Informatics Capstone Details
The Informatics Capstone is a culminating experience that challenges you to use and demonstrate all the knowledge and skills you’ve learned at the iSchool. Informatics students can choose to complete a practical Capstone (INFO 490/491), an intensive Capstone (INFO 492), or a research Capstone (INFO 493). All Capstone options require the same amount of work from students (8 credits) but involve different timelines and activities.
All Informatics students are required to complete a Capstone to graduate — but which type you choose is up to you!
The first and most common type of Capstone is a practical Capstone. This involves taking two courses, INFO 490 (4 credits) and INFO 491 (4 credits), during the winter and spring quarters of your final year before graduation. These experiences guide you through forming a team, developing a project, and completing the project in time for the spring Capstone event. The practical Capstone is the “usual” Capstone completed by most Informatics students — if someone just says “Capstone,” this is what they are referring to.
Students do a wide range of Capstones, including designing new information experiences, analyzing an information system, devising new information workflows, and even bootstrapping startups.
To complete a practical Capstone, you will need to enroll in INFO 490 in winter and INFO 491 in spring. Be sure to also attend the annual Capstone Resource Night in autumn to learn more about the process, registering and forming teams.
The second type of Capstone is an intensive Capstone. This is similar to the practical capstone, but is completed in a compressed intensive experience during a single quarter. Students take a single course, INFO 492 (8 credits), usually during the autumn or winter quarter of your final year before graduation. This experience guides you through working on a specific topic or theme outlined by the instructor.
The specific goals and topics of each intensive Capstone vary with the offering and the instructor’s expertise — each intensive Capstone is unique. But overall, you will identify an information problem, research the problem space to design and develop a solution.
More information on specific intensive Capstones can be found on the list of special topics.
To complete an intensive Capstone, you will need to enroll in one of the offered sections of INFO 492. Please note that space is limited for these experiences; if you’re not able to enroll in an intensive Capstone, you will need to complete a practical or research Capstone instead.
To enroll in INFO 492, fill out this form by Nov. 8. Students closer to graduation will receive priority when enrolling.
The third type of Capstone is a research Capstone. This experience is particularly good for students who are interested in pursuing academic research careers through doctoral studies, or are just interested in contributing to research while at the university. Completing a research Capstone involves taking 8 credits of INFO 493, but you can spread this out over as many quarters as you like (usually two or three). Through this experience you will participate in academic research guided and mentored by an iSchool faculty member. This may be a research project led by you, or a significant contribution to an existing project led by a faculty member. You will also reflect on the integration of this research and the Informatics degree itself, allowing this research to provide a culminating experience for the Informatics program.
To complete a research Capstone, you must do the following:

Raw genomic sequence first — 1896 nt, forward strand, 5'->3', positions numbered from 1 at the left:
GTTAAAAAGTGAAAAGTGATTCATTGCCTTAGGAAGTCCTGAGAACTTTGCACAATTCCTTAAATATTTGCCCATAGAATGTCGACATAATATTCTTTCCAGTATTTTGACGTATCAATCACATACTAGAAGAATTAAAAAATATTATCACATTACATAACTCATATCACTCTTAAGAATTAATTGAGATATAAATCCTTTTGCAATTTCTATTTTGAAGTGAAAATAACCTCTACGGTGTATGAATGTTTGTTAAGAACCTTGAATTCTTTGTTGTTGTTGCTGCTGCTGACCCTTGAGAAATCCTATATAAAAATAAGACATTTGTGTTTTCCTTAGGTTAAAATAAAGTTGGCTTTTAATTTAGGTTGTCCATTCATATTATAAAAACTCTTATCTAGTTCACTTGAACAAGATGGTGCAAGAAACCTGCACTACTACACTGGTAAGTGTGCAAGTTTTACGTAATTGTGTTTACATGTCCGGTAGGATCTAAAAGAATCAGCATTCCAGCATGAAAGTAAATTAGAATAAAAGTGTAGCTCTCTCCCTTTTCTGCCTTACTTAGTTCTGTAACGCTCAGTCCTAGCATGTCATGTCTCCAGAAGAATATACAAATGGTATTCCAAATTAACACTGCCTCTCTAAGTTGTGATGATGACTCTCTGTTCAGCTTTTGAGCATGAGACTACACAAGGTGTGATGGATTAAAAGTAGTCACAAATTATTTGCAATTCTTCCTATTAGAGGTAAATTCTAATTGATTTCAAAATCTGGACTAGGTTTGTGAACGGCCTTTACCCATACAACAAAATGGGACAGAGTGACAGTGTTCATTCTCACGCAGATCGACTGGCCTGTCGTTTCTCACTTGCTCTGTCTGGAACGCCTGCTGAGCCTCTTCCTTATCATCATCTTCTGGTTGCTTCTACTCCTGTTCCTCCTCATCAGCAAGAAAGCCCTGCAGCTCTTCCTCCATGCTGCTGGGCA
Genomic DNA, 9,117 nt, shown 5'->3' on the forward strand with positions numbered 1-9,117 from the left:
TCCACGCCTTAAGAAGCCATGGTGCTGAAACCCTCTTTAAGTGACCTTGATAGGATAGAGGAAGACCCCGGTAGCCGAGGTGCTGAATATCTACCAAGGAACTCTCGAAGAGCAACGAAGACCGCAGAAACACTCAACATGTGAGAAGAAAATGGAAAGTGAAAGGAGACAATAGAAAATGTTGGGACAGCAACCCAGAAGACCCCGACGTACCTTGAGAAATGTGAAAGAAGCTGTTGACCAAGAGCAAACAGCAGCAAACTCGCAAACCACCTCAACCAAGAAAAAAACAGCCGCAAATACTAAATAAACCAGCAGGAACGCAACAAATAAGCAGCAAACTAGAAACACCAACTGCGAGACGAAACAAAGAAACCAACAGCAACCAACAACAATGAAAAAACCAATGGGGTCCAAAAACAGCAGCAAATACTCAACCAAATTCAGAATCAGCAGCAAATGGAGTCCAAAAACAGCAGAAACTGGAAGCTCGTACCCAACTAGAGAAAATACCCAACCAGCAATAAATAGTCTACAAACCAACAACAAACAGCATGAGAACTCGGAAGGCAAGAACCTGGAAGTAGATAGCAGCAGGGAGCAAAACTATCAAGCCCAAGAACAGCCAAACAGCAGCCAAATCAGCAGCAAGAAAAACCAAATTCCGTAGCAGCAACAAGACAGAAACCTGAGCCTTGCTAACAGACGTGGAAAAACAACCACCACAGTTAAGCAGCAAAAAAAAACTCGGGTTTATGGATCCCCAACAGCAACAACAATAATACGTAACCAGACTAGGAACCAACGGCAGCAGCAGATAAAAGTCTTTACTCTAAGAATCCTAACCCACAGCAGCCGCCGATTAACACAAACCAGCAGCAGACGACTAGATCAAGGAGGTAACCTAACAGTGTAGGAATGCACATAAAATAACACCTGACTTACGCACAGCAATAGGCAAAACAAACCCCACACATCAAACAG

- Find an iSchool faculty member who is willing to advise you on your research. The faculty member can be any core, adjunct or affiliate iSchool faculty member with a Ph.D. or comparable research experience. iSchool Ph.D. students can also supervise your research, but only if a faculty member commits to supervising that Ph.D. student’s supervision (and will be the instructor of record for your Capstone). If you cannot find a suitable advisor, you cannot complete a research Capstone.
Contact the potential advisor at least 3-4 weeks in advance of the quarter when you intend to begin your research.
- If you intend to complete your research capstone across multiple quarters, make sure that your advisor is able to support that. A research Capstone should involve a single project or line of research in order to provide a culminating experience.
- In order to register for INFO 493: once you find a faculty member to advise you, submit a proposal to Student Services documenting 1) your name, 2) your advisor, 3) a one-paragraph description of the research you will do, and 4) how many credits you wish to enroll for this quarter. Student Services will review your proposal and contact your faculty advisor to confirm their role. Once your INFO 493 proposal has been approved, you will be emailed an add code to register.
- All research Capstones are expected to include written documentation of research activities and findings. This could be a research paper (co-)authored by you the student, a research log, or some other format approved by your advisor.
- You will also be expected to explicitly reflect on and connect their research activities to the skills and knowledge you’ve learned in the rest of your Informatics courses. This is not just research; it is Capstone research!
- Note that a research Capstone requires 8 credits of work, or approximately 250 hours (about eight weeks of full-time effort in the summer, or 32 weeks of quarter-time effort in an academic year). Your advisor will be responsible for ensuring that your work is appropriately scoped.
To be clear: you can do research in the iSchool even if it is not associated with Capstone work — you can do research and complete a practical Capstone. For more information on doing research in the iSchool, see Participating in iSchool Research.